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Our History of Shame

Shame is the heart disease of every era. People are dying from it—some quickly, others slowly.

In its simplest definition, shame is the deep sense that you are unacceptable because of something you did or something that was done to you.

Shame is not like guilt. Guilt says, “I did something wrong,” while shame says, “I am wrong.”

A guilty person expects punishment and need forgiveness. Shame is the person who thinks they don’t belong because of something that they did or something that has been done to them.

Will and I are neighbors and struck up a friendship. He was doing such a great job of hiding, I had no clue that his past involved being molested as a child and then an adolescent over a long period of time by two adults in his life. I felt there was some kind of wall there, but I just couldn’t put my finger on it.

Over time, he and his family started attending the church I pastor, and then joined a community-group Bible study my wife and I lead in our home. The more involved Will got, the more he wanted to ask for help, but fear usually won out and he stayed silent. 

Will’s shame led him to believe he was not normal.

It’s what shame does. It makes you think you stick out, and if people find out, you’ll be kicked out. And so our human response to shame is almost always the same and can be summed up in one word: hide.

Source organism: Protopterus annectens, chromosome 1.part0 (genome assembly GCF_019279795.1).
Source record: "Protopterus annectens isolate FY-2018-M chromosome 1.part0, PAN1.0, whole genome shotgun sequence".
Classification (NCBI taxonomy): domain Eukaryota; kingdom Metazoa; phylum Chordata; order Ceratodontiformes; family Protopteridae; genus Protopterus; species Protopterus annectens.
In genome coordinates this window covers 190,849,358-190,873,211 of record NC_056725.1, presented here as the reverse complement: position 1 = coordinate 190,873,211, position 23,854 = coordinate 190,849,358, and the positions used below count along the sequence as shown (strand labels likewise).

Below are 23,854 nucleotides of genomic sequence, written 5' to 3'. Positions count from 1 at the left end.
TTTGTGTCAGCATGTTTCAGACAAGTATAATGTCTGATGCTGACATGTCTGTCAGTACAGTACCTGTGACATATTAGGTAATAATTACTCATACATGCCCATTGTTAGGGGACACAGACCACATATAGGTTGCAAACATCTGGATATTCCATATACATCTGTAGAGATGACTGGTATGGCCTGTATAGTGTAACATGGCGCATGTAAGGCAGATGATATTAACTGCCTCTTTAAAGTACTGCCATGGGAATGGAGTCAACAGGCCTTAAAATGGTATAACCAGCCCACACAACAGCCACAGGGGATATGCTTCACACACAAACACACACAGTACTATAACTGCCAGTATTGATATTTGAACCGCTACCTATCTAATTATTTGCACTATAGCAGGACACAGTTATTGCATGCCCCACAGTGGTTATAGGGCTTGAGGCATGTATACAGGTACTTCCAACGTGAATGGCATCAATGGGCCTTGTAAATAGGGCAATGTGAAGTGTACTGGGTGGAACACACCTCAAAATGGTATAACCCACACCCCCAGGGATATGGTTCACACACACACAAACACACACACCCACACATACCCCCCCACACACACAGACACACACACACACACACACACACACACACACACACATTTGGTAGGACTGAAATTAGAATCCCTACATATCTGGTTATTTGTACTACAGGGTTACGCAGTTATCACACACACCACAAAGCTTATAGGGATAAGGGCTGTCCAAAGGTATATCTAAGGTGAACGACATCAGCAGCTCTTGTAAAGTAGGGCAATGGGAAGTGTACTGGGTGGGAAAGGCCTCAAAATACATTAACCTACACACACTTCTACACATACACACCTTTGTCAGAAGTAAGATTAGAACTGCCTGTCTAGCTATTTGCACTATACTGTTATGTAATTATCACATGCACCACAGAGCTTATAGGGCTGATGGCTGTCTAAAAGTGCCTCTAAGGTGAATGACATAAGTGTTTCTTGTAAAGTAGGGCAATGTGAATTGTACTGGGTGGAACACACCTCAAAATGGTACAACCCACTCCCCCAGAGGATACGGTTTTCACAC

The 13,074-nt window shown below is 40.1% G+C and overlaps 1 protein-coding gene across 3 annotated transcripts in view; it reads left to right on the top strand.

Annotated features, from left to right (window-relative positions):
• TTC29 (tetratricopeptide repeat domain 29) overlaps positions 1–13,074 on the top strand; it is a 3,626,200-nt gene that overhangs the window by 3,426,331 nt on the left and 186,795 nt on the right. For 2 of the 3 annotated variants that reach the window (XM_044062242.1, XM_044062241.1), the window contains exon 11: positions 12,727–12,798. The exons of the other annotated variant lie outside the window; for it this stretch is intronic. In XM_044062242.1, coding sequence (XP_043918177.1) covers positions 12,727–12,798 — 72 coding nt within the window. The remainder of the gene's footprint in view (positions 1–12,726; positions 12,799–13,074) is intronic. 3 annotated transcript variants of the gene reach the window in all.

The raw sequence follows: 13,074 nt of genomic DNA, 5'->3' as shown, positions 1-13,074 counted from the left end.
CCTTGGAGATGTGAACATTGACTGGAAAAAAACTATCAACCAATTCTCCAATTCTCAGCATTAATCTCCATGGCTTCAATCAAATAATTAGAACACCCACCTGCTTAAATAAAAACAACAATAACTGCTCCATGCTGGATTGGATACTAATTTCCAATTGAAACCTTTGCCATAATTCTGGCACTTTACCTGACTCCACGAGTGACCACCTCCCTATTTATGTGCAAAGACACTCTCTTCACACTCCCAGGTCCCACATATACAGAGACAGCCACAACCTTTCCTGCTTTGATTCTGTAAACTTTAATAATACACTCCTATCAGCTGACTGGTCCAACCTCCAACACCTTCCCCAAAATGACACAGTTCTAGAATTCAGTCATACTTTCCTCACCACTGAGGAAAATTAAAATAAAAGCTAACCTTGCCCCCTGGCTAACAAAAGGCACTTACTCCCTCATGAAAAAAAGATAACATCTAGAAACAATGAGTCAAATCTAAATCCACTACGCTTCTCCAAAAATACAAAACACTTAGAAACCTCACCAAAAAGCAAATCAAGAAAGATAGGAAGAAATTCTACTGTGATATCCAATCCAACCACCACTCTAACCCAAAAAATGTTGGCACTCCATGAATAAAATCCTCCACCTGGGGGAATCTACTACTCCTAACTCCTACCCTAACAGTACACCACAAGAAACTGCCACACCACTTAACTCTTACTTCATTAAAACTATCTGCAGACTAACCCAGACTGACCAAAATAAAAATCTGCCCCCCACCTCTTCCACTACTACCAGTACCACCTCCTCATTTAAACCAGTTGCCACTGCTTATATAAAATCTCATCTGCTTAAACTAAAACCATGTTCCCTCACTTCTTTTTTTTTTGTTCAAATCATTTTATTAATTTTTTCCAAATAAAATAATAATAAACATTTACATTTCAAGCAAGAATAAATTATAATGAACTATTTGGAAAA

Our story as humans started off so well. In the first chapters of Genesis, there was absolutely no shame, with people walking around naked, literally and figuratively— nakedness without shame, fully known and fully loved.

Then Adam and Eve sin. The writer of Genesis tells us “at that moment, their eyes were opened, and they suddenly felt shame at their nakedness” (v. 3:7). 

Later, when they heard God, they hid. And then God called out to Adam, “Where are you?” (v. 9).

Adam replied, “I heard you walking in the garden, so I hid. I was afraid because I was naked” (v. 10).

And just like that, shame is woven into the very fabric of all our stories. 

We feel this sense of exposure and shame as though we’ve been found out that we’re not who we’re supposed to be.

It has created a lot of habits for us. It’s why we keep secrets. It’s why we can put on facades and pretend we’re someone we’re not.

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petewilson@churchleaders.com'
Pete Wilson is the founding pastor of Cross Point Church in Nashville, TN and author of a new book entitled Plan B, his thoughts about what to do when life doesn’t turn out the way you thought it would. He is a frequent blogger on his popular ministry blog, WithoutWax.tv. Pete is married and has three sons.